You are always well informed, especially when it comes to fan matters. Were you prepared for this type of protest?

    I thought I would comment on a curve that protests and then leaves it at some point. I have experienced nothing else in the last few months. I didn't know that I was commenting on a curve that even took a break. The lead singer in the Ostkurve later said that very clearly.

    What would have been different then?

    Then of course I would have commented completely differently. But no one could have known about this new form of protest, no journalist, not even those who later criticized me. Nevertheless, one can then ask the question whether it is appropriate to protest for half an hour. It is also logical that they say that if at some point the game in Germany ends up being canceled, our attention will be higher. Then I say 'okay'. That is undoubtedly the case, but the question of whether we still think it is a good thing can still be asked.

    Do you think it's good?

    This investor deal is unspeakable for me. I've never made a secret of it. I celebrated when the first attempt with these two billion euros failed. I congratulated the fan representatives in Dortmund on their victory, on the fans' victory. But: In rejecting this threatening development, I don't need any form of tutoring from anyone.

    That means?

    I stand 100 percent behind the assessment of the Berliner Ostkurve when it comes to the investor deal. I 100 percent agree with your concerns about what this could mean. The guys and girls in the curve are 100 percent right. What I didn't like, of course, is that they then say that you have to follow them unconditionally when it comes to proportionality.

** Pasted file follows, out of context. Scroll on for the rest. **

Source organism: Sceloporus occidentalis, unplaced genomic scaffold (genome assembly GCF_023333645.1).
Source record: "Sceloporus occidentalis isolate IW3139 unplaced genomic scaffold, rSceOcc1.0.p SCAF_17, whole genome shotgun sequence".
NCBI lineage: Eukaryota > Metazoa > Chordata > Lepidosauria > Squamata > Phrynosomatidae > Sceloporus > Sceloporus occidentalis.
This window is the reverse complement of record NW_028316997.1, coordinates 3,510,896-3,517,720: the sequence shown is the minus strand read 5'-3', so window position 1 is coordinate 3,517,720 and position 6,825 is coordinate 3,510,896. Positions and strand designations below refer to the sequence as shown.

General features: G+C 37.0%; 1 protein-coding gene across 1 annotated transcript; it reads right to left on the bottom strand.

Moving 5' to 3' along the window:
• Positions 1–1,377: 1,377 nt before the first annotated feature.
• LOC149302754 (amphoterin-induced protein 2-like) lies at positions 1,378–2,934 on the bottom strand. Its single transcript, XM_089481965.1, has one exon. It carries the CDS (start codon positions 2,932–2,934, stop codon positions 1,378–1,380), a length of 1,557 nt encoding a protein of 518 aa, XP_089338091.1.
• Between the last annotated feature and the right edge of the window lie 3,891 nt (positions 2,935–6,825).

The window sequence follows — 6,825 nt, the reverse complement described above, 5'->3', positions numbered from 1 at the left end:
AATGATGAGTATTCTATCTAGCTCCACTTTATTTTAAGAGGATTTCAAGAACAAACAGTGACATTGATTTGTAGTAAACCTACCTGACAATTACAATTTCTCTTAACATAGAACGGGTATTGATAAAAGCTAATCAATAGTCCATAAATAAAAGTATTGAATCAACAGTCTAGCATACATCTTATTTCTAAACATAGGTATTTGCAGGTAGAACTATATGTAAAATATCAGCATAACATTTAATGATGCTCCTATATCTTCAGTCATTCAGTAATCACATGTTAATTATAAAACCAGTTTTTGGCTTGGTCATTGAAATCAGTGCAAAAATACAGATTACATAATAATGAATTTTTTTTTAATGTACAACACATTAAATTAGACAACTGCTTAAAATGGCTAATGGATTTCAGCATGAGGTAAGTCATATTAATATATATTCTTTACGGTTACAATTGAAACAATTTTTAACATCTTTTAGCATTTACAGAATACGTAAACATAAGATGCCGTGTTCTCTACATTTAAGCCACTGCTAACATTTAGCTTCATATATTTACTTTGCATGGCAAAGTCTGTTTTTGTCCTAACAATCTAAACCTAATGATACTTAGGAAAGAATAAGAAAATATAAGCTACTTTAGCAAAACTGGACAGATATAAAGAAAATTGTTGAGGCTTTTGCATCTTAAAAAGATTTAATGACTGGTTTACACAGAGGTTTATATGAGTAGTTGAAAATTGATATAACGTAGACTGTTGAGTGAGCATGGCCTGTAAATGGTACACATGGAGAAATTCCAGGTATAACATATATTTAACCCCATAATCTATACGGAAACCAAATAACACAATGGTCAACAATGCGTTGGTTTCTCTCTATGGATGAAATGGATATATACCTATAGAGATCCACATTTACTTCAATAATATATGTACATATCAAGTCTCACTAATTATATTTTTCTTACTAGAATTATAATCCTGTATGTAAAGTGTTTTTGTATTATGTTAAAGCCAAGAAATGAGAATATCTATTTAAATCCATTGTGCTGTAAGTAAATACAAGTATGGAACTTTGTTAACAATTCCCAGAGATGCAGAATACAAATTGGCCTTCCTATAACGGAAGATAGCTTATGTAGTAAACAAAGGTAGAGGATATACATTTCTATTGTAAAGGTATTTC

Above all is the question: Who owns football?

    Football is too complex. The question cannot be answered.

    Try it!

    Whoever unfortunately owns football in the sense of owning it is the establishment at the moment. Ask, who should it belong to?

    Who should football belong to, Mr. Küpper?

    Good question. I can answer that. I am firmly convinced that it should belong to the people at the grassroots level, that it should belong to the people who go to football, who love football, for whom the football club is part of their identification.

    That's an answer.

    But even then, of course, at some point you come to areas where you say: 'Here is the transition between the visitors in the main stand, between the visitors up in the corners, all the way to the standing room season tickets and the ultra scene. This is not a clear homogeneous mass. This is shaded. The advantage of the ultras is that the establishment still has to be considerate. They are incredibly important as a corrective. Without them the system would do whatever it wants.

    So is the protest important?

    We are at a watershed right now. I have a crystal clear view of this. This investor deal is embarrassing. I think it is undemocratic in several ways. I find it absurd that after a clear vote, a new vote is simply initiated under different circumstances. I think it's grotesque that a man like that… [Hannover-Mehrheitseigner, Anm. d. Red.] Martin Child…

    … who could have ignored the vote of the members of his club …

    … can behave as he did in a country where the 50+1 rule applies. Surely 30 to 32 clubs would have had to vote against this deal because the grassroots members don't want the establishment to go down this path. I think all of this is extremely dangerous and I'm glad that there are fans who still monitor it.

    So do you want a hot spring in the Bundesliga in which a series of games have to be canceled?

    Depending on the strategy of the ultras or the curves, this is of course possible. Of course, it's difficult for me to say: 'Yes, that's okay, because you're right about your goals.' What just bothers me is this exclusiveness with which it is said: 'Firstly, we have the right goal, secondly, we see things correctly and thirdly, no matter what measures we decide on, we set the pace and you have to follow and are not allowed to have any other opinion have'. That bothers me massively.